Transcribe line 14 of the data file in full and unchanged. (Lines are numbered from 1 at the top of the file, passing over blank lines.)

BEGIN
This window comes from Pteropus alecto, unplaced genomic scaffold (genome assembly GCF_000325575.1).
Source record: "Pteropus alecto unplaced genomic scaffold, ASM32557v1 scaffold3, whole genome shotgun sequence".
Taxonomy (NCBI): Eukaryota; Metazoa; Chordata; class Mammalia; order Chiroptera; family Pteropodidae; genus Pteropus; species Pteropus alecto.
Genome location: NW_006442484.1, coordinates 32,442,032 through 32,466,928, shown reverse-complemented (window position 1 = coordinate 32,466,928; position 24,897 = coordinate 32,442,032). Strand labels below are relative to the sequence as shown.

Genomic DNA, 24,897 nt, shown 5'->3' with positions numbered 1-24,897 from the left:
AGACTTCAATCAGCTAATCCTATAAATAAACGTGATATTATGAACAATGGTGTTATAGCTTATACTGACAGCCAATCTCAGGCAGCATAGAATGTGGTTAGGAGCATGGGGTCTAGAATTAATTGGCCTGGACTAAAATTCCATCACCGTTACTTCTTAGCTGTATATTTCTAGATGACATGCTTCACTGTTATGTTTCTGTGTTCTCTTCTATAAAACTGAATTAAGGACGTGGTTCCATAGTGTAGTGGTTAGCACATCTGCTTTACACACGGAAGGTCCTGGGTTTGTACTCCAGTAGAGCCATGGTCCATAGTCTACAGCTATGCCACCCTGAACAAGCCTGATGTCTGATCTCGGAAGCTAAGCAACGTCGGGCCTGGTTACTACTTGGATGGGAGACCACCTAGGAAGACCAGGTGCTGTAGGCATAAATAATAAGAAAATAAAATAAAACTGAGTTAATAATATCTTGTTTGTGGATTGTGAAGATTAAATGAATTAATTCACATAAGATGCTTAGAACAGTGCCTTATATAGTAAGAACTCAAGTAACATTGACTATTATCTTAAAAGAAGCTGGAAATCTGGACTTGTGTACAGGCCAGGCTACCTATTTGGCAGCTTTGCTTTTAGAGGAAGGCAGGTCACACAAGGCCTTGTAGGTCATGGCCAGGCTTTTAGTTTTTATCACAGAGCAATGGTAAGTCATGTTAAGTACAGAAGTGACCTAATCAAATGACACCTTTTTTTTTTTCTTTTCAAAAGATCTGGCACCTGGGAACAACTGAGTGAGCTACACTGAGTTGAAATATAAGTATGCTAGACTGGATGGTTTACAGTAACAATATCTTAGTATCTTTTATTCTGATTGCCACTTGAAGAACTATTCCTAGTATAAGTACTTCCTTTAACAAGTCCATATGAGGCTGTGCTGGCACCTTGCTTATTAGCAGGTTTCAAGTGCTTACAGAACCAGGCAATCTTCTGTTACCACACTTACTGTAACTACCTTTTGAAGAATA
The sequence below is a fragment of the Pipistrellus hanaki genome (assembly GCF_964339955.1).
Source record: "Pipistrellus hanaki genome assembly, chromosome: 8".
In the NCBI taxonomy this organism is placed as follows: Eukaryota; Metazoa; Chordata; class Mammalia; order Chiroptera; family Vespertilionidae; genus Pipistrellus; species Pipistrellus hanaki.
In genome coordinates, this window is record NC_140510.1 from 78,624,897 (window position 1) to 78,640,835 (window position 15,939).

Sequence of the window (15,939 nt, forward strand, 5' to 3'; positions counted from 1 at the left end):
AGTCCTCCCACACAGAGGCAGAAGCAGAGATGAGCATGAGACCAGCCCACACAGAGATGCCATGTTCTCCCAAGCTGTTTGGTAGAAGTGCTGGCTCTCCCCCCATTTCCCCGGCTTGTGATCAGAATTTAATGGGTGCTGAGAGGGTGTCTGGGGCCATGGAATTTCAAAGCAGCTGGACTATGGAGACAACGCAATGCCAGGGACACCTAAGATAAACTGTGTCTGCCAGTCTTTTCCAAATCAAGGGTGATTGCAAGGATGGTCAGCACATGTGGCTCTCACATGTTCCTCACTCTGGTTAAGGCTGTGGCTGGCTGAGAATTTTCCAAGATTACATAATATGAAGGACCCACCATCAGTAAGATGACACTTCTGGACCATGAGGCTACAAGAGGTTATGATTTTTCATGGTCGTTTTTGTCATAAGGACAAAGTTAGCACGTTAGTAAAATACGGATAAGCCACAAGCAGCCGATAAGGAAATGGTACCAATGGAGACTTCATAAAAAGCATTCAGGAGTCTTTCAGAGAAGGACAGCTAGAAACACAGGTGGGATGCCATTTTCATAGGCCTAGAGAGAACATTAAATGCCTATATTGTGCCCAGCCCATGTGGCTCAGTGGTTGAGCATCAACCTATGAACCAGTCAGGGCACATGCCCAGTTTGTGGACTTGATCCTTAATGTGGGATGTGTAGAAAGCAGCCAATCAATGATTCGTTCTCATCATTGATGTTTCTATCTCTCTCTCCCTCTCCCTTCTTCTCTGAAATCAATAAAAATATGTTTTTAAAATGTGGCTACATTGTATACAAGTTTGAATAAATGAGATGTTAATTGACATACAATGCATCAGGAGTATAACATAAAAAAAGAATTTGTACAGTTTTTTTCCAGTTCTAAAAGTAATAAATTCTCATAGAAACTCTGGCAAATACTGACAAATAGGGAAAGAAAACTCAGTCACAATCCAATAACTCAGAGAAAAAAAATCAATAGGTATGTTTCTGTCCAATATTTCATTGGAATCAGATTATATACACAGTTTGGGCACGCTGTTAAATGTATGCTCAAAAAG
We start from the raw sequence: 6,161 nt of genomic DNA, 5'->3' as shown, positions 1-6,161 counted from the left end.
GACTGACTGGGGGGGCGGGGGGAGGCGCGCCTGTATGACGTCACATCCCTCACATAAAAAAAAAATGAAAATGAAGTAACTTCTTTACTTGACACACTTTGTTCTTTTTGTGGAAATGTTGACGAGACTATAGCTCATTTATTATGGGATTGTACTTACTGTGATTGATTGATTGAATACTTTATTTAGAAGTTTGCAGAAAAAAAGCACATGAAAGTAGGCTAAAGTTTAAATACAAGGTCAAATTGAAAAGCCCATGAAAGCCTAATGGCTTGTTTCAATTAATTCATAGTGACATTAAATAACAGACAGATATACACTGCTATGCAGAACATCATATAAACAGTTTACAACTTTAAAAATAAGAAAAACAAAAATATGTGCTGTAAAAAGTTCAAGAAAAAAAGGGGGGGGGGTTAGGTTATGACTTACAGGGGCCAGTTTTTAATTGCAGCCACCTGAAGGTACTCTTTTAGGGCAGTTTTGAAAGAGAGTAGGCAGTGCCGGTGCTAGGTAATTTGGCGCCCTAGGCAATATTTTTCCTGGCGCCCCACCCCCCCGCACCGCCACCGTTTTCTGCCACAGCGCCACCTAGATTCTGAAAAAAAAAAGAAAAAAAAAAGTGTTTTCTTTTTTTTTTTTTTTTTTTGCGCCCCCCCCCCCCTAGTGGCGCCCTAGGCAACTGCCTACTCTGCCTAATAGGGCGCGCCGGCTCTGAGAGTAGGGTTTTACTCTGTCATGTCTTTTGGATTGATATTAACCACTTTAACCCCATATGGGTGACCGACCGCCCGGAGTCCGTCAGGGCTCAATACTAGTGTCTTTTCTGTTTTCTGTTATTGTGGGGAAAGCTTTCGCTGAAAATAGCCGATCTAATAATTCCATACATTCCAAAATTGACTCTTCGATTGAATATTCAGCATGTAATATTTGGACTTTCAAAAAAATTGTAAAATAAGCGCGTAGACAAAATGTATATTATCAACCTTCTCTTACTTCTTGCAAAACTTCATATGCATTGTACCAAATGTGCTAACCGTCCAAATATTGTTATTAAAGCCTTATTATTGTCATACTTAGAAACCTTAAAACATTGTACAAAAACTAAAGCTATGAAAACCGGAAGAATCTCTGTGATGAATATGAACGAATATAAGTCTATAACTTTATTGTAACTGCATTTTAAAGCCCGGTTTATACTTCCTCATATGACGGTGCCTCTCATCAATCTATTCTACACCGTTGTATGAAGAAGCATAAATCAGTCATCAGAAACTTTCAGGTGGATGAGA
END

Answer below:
GACTGACTGGGGGGGCGGGGGGAGGCGCGCCTGTATGACGTCACATCCCTCACATAAAAAAAAAATGAAAATGAAGTAACTTCTTTACTTGACACACTTTGTTCTTTTTGTGGAAATGTTGACGAGACTATAGCTCATTTATTATGGGATTGTACTTACTGTGATTGATTGATTGAATACTTTATTTAGAAGTTTGCAGAAAAAAAGCACATGAAAGTAGGCTAAAGTTTAAATACAAGGTCAAATTGAAAAGCCCATGAAAGCCTAATGGCTTGTTTCAATTAATTCATAGTGACATTAAATAACAGACAGATATACACTGCTATGCAGAACATCATATAAACAGTTTACAACTTTAAAAATAAGAAAAACAAAAATATGTGCTGTAAAAAGTTCAAGAAAAAAAGGGGGGGGGGTTAGGTTATGACTTACAGGGGCCAGTTTTTAATTGCAGCCACCTGAAGGTACTCTTTTAGGGCAGTTTTGAAAGAGAGTAGGCAGTGCCGGTGCTAGGTAATTTGGCGCCCTAGGCAATATTTTTCCTGGCGCCCCACCCCCCCGCACCGCCACCGTTTTCTGCCACAGCGCCACCTAGATTCTGAAAAAAAAAAGAAAAAAAAAAGTGTTTTCTTTTTTTTTTTTTTTTTTTGCGCCCCCCCCCCCCTAGTGGCGCCCTAGGCAACTGCCTACTCTGCCTAATAGGGCGCGCCGGCTCTGAGAGTAGGGTTTTACTCTGTCATGTCTTTTGGATTGATATTAACCACTTTAACCCCATATGGGTGACCGACCGCCCGGAGTCCGTCAGGGCTCAATACTAGTGTCTTTTCTGTTTTCTGTTATTGTGGGGAAAGCTTTCGCTGAAAATAGCCGATCTAATAATTCCATACATTCCAAAATTGACTCTTCGATTGAATATTCAGCATGTAATATTTGGACTTTCAAAAAAATTGTAAAATAAGCGCGTAGACAAAATGTATATTATCAACCTTCTCTTACTTCTTGCAAAACTTCATATGCATTGTACCAAATGTGCTAACCGTCCAAATATTGTTATTAAAGCCTTATTATTGTCATACTTAGAAACCTTAAAACATTGTACAAAAACTAAAGCTATGAAAACCGGAAGAATCTCTGTGATGAATATGAACGAATATAAGTCTATAACTTTATTGTAACTGCATTTTAAAGCCCGGTTTATACTTCCTCATATGACGGTGCCTCTCATCAATCTATTCTACACCGTTGTATGAAGAAGCATAAATCAGTCATCAGAAACTTTCAGGTGGATGAGA